From My Cornell Notebooks

Charles Simic

Joseph Cornell, Penny Arcade (1962) Creative Commons

I went to the Gypsy
What Joseph Cornell sought in his walks in the city, the fortune tellers already practiced in their parlors. Faces bent over cards, coffee dregs, crystals; divination by contemplation of surfaces which stimulate inner visions and poetic faculties.

De Chirico says: “One can deduce and conclude that every object has two aspects: one current one, which we see nearly always and which is seen by men in general, and the other which is spectral and metaphysical and seen only by rare individuals in moments of clairvoyance….”

He's right. Here comes the bruja, dressed in black, her lips and fingernails painted blood red. She saw into the murderer's lovesick heart, and now it's your turn, mister.

Naked in Arcadia
The New World was already old for Poe. The lost paradise lost again. On a street of faded store signs, Berenice, where was she?

The Church of Divine Metaphysics, with its headquarters in a Bowery storefront, advertises funerals and marriages in a handwritten sign. Around the corner, Salvation Army Store and a junk shop.

America is a place where the Old World shipwrecked. Flea markets and garage sales cover the land. Here's everything the immigrants carried in their suitcases and bundles to these shores and their descendants threw out with the trash:

A pile of Greek 78 records with one Marika Papagika singing; a rubber doll face of uncertain origin with teeth marks of a child or a small dog; sepia postcards of an unknown city covered with greasy fingerprints; a large empty jewelry case lined with black velvet; menu from a hotel in Palermo serving octopus; old French book on astronomy with covers and title page missing; a yellowed photograph of a dead Chinese baby.

They should have made them undress and throw their possessions into the sea for the sake of an America where everybody goes naked, it occurs to me. My parents would be naked, too, posing for that picture in Yellowstone Park with my father’s much-prized Moroccan red fez.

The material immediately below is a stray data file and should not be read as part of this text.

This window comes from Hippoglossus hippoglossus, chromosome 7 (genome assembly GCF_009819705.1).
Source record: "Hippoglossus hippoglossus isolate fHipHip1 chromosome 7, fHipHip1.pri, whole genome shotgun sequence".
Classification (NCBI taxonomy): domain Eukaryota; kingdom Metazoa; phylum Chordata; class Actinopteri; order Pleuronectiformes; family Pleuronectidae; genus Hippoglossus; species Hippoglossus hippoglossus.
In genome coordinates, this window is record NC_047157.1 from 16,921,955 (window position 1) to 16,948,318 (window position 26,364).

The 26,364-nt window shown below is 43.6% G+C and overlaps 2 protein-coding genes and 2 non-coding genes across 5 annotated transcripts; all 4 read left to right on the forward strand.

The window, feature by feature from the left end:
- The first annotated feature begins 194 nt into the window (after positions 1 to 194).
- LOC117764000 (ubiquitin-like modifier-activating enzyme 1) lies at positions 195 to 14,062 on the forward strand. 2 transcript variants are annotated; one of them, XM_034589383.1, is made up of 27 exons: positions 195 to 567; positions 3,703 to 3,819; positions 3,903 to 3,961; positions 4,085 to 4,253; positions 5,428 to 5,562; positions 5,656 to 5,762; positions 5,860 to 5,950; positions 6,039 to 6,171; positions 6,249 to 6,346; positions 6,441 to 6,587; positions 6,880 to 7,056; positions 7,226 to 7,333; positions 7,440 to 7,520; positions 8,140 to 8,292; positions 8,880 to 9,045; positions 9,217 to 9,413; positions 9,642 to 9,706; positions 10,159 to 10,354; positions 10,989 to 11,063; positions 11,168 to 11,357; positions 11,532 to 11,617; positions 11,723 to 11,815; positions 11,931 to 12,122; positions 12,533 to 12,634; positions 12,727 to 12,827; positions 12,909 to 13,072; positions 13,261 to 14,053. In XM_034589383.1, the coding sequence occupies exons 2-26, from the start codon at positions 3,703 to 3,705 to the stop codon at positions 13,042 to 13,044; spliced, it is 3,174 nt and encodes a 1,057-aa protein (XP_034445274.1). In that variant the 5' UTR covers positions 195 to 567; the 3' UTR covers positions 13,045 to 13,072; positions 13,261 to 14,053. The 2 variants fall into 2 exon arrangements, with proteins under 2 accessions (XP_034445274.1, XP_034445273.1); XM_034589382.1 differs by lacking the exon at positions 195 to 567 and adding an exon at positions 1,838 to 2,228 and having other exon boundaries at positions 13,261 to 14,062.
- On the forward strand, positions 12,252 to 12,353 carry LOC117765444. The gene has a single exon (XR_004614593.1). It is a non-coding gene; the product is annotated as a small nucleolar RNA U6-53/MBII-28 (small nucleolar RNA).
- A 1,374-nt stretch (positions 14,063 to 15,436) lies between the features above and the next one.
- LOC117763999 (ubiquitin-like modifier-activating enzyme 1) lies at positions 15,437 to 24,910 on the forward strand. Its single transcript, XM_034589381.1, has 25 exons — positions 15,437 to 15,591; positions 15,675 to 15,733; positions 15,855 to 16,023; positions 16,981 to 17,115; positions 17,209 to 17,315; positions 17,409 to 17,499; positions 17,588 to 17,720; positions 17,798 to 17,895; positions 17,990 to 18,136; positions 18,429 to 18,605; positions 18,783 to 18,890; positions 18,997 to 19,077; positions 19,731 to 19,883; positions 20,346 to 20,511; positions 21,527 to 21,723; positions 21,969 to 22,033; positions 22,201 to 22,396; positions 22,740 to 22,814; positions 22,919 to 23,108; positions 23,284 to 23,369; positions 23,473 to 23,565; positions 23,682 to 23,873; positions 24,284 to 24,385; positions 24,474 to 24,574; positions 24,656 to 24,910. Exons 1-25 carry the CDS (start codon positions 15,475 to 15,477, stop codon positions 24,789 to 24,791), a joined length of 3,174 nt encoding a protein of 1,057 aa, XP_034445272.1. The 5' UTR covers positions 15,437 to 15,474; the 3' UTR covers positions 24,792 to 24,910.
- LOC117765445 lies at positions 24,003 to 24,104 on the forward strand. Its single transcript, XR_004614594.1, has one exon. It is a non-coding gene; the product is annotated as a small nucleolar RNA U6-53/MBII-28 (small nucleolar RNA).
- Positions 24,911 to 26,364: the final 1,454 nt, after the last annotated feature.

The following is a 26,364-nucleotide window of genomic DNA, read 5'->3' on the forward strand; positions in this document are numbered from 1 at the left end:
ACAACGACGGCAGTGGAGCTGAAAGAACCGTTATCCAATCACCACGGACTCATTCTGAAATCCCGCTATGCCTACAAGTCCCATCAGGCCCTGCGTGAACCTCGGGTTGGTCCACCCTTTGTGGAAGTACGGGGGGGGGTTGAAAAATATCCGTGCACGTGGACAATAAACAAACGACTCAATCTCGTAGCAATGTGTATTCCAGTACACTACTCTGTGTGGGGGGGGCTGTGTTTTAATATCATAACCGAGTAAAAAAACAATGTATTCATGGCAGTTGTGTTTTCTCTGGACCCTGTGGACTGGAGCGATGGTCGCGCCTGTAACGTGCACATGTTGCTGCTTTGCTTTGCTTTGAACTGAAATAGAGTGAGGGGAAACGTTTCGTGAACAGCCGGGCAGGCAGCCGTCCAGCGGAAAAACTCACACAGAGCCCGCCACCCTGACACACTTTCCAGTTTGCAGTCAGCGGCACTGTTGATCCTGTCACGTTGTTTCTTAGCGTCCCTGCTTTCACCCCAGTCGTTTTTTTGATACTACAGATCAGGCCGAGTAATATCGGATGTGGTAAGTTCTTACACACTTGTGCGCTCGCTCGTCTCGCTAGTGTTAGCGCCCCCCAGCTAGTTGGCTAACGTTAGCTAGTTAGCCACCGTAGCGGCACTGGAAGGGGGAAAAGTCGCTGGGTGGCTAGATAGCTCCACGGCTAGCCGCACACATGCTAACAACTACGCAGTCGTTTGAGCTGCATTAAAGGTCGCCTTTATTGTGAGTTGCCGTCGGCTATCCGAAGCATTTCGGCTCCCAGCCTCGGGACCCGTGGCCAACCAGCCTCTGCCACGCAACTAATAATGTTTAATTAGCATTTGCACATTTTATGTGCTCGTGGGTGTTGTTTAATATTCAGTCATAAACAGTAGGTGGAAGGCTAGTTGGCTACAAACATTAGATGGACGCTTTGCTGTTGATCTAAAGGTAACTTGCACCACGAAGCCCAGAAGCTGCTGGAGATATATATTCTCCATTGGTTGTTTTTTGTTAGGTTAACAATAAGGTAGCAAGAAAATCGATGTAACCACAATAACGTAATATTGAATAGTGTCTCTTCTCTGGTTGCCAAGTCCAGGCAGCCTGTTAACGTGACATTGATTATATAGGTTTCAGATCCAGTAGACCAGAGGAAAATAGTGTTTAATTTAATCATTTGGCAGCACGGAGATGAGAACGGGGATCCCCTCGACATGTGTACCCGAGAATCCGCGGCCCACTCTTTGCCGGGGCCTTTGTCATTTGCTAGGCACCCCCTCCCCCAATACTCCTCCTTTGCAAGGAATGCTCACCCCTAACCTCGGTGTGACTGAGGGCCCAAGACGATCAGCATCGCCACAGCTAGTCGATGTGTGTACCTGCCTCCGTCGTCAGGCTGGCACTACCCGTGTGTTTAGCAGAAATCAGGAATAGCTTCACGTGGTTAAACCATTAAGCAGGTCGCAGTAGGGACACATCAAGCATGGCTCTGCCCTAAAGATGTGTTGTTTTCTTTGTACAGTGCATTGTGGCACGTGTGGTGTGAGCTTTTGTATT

Inside everyone there are secret rooms. They’re cluttered and the lights are out. There's a bed in which someone is lying down with his face to the wall. In his head there are more rooms. In one, the venetian blinds shake in the approaching summer storm. Every once in a while an object on the table becomes visible: A broken compass, pebble the color of midnight, an enlargement of a school photograph with a face in the back circled, a watch spring, each one of these items is a totem of the self.

Every art is about the longing of One for the Other. Orphans that we are, we make our sibling kin out of anything we can find. The labor of art is the slow and painful metamorphosis of the One into the Other.

Exotic pets and divas
They talked of “Beauty” and “Truth” in those far off days. No one sneezed in the music room. Loving couples were made of Italian marble. Our “goddess” had huge white wings made of lightest gauze. She played the piano favoring the black keys. Her lover's hands fluttered; his sighs flew heavenward. Everywhere one met with upraised eyes. The old women hid behind their fans where they turned into tall vases.

O sunsets and golden domes! The liveried servants tiptoed in and out, their mouths sewn shut with red thread. In their hands they carried death masks of famous poets. There was one for everyone to wear while the tea was being poured.

All of a sudden they all vanished. The clock in which Time sits like a prisoner shifted its chains. There was only a loveseat left with its paws of a wild animal and a smell of smoke at twilight. Old chimney fires put out by long autumn rains.